Article Index

Where next for Europe's seas, 6 March 2024

Charlina Vitcheva, Director General of DG MARE of the European Commission hosted this day of reflection about possible and desirable futures. In the light of the forthcoming new political cycle, whatever the composition of the European Parliament and the Commission, the new incumbants will have to deal with the triple crisis of biodiversity loss, pollution, and climate change. One can add as a fourth challenge to develop inclusive and socially equitable solutions.

Manuel Barange, Deputy Director General Fisheries of the FAO, gave a keynote summarising the broad global picture. He deplored the rebound of hunger, currently affecting more than 700 million people across the globe. While production of wild seafood and aquaculture products now enabled a nominal 20.2 kg of fish and seafood per person and year, African countries achieved only about half that. If the continent were to achieve the current level of nutritional value from fish an increase of 284% would be required by the year 2050.

Aquaculture consisted mostly of freshwater fish relatively low in the foodweb, such as carps, which made up 62.2% of the global total  But sustainability remained a concern in aquaculture, especially of carnivorous species, such as salmon.

This year, when the Voluntary Guidelines for Ensuring Sustainable Small-Scale Fisheries celebrate their 10-year anniversary, one can not overemphasise their importance for livelihoods, food security, jobs and maritime cultures. One has to keep in mind that trade in fishery products is the biggest source of income for many low and middle-income countries (LMIC).

Mainstreaming biodiversity conservation, ocean restoration and the global objectives to end hunger must top the political and operational agendas.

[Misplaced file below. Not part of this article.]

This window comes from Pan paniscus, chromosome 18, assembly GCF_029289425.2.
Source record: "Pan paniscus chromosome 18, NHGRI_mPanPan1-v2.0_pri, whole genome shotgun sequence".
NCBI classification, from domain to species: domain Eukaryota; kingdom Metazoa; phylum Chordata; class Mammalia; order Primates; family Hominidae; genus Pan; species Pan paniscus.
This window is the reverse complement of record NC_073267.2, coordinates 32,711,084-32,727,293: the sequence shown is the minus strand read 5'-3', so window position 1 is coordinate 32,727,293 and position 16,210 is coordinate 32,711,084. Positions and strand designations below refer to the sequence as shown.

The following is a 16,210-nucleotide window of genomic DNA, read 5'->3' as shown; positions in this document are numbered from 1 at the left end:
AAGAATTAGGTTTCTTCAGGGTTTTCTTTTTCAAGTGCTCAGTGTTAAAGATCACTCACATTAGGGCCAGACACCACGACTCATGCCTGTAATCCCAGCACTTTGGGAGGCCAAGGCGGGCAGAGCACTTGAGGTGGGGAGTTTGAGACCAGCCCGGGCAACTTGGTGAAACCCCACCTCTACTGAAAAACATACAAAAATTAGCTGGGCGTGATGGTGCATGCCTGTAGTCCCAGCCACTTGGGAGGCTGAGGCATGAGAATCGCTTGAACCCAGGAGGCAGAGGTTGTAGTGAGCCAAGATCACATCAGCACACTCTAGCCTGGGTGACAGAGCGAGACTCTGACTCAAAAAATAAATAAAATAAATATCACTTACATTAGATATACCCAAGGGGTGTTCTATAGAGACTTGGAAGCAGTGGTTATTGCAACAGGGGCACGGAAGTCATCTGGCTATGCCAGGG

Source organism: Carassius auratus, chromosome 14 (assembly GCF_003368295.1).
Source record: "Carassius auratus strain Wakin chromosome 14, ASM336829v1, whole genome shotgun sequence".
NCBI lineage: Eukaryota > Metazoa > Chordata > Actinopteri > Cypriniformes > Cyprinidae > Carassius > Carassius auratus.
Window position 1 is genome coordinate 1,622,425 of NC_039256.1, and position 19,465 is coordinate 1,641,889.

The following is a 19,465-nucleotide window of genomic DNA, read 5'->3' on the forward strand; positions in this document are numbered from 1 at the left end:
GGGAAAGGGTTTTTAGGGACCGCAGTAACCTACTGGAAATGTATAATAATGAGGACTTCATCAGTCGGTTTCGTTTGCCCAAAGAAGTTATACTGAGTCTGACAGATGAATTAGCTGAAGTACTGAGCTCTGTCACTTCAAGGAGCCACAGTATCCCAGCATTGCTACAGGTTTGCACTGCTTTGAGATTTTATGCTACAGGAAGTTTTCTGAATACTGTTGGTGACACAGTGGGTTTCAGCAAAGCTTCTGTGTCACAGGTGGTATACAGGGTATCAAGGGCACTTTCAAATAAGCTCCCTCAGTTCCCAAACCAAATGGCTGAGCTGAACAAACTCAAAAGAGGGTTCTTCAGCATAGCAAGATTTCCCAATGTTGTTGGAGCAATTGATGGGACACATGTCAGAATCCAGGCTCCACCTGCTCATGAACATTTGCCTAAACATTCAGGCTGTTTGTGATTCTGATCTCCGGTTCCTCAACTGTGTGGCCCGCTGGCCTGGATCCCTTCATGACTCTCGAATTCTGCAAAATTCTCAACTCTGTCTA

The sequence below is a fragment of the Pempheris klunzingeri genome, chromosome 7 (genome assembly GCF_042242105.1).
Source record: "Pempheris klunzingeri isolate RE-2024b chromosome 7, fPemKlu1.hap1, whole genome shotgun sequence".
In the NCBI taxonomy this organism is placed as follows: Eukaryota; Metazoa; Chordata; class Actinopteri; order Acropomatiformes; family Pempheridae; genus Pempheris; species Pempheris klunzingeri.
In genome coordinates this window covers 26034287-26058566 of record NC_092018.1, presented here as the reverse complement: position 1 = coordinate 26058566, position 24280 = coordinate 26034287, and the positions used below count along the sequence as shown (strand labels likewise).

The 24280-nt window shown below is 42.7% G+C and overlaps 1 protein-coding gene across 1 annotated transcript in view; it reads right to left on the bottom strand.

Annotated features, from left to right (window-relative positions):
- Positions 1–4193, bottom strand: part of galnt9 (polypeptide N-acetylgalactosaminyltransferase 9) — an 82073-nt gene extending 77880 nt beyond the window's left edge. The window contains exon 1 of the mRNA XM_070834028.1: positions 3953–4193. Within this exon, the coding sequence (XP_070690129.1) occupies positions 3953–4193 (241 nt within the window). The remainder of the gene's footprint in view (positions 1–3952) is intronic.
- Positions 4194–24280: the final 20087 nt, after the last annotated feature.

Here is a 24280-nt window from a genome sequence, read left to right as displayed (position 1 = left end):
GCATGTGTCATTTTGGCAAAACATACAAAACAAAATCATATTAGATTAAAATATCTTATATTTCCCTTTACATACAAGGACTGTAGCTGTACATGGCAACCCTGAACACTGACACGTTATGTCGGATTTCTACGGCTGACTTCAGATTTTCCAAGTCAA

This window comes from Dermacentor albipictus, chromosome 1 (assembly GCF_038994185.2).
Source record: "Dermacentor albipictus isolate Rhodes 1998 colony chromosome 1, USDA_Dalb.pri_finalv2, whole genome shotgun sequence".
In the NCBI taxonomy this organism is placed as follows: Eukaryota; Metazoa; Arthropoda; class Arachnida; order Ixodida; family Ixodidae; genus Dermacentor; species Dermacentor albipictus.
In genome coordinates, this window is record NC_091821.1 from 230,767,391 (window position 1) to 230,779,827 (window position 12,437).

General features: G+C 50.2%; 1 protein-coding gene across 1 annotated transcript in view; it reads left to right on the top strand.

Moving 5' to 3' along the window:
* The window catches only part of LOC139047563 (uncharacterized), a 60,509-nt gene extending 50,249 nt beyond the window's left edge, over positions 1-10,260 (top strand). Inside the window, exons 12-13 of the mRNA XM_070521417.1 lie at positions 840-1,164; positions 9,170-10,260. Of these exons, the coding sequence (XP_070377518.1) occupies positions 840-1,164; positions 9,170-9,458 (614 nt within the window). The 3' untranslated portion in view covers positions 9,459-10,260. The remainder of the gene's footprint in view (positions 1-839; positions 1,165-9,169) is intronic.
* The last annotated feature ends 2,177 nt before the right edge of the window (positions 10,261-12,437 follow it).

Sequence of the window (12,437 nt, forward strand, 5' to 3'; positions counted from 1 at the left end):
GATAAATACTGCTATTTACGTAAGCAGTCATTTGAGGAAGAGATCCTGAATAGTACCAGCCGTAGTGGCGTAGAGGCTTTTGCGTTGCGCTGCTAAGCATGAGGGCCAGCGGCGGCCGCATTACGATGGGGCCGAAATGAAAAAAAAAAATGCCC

In her response Charlina Vitcheva flagged that with increasing tensions across the world. In addition the goal posts in maritime affairs were made to move. By way of example she mentioned: the US and other countries extending their continental shelf area significantly, Norway starting deep sea mining despite its role as chair of the Ocean Panel of countries intent to increase ocean protection and sustainable use, China deploying its formidable distance fleet not only in West Africa and along the South American coast. Europe had its own tensions and was struggling to remain a stable international partner to move forward on the essential restoration agenda. She argued that more attention needed to be paid to the social and economic dimensions, including an ageing population in general and difficulties to attract young people e.g. into fisheries when resources were declining. In addition, competition for space of many different activities were not making the management of Exclusive Economic Zones any easier.

In order to reflect about these and other challenges, four thematic discussion sessions in smaller groups were scheduled and worked on the same probing questions. The themes were:

- global drivers
- economy
- society
- innovation.

All participants were assigned to a group with different participants to cover each theme and bring forward the major take-home messages to future planning. The rapporteurs and moderators of each group then brough these key points together and four principal rapporteurs shared the synthesis of each theme in plenary.

In literally all themes the need for citizen engagement and promoting inclusive approaches emerged as a red thread flanked by more specifics for each topic and region across Europe. More than 100 people participated in the group discussions and contributed their experiences and insights.

The Commission promises to document the process and make a summary available after the meeting.